Nonetheless I managed to get organized and packed, and paid everyone for their work. The next day I made it to the airport with two suitcases, a carryon, a forty pound dog, and dog crate. Thank heaven for curbside check-in.

Cleopatra, seasoned traveler.

At last it was just me and my carryon, walking and wheeling our way down the long hall of Concourse C. I found a seat at the gate. My back hurt but I had done it. I had limped to the finish line. It was January 20th, the solstice, the shortest day of the year. The long, crazy twelve months of 2013 were behind me. I took out my organic parsley, carrot, and cauliflower salad. I had piece of good, goat milk cheese I’d found when cleaning out the fridge the day before. This was lunch and I was enjoying it.

The man sitting next to me turned to me and said:

“Excuse me, but are you going to be here for awhile? Would you mind watching my bags while I go get something to eat?”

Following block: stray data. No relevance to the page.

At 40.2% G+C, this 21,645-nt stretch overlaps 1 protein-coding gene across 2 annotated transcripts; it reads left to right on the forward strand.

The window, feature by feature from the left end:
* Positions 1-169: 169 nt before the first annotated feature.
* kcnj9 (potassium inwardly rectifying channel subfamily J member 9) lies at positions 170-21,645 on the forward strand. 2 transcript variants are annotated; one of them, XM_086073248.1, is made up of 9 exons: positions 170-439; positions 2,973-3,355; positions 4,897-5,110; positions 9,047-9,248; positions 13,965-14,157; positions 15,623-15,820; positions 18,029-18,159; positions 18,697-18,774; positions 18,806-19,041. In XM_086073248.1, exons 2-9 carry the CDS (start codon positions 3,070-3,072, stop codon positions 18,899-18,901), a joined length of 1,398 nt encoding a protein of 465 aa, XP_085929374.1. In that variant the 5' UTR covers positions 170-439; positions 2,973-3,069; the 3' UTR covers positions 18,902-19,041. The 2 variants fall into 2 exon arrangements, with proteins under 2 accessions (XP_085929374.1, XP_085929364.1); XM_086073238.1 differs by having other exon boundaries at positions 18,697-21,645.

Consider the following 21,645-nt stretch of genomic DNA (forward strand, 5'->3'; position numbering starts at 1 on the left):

Yes, someone in a crowded airport really asked me that. As if it were the most normal thing in the world.

Meaning what? Had the harrows of this year left me so beaten down that the words “Will gladly be decoy for time bombs” were now tattooed to my forehead? Had I been steamrolled to such an extent that I was now flatter than a doormat? I had once been a confident, go-getter-Ivy-league-graduate, dancing like a Peanuts character at Christmastime. And now I was apparently just a worn-out old-maid, eating hippy vegetables, an easy mark?

After looking at him for a few beats with what I’m sure was an astounded expression on my face, I bumbled out: “That is so against the rules! That is so against the rules!” (Always articulate when it comes to setting boundaries with strangers.)


The would-be bomber resentfully picked up his bags and headed off towards the food vendors. I found myself wishing for the explosion to be far enough down the terminal that I’d survive.


But there was no explosion. Perhaps I’d prevented one from happening. Probably not but I’d like to think that just maybe I did.


Tuesday, October 8, 2013


My centenarian house

Silence on the blog usually means I am busy writing other things. For the past two months, however, something prevented me from posting—or from writing much at all. And when something keeps me from writing, I am miserable.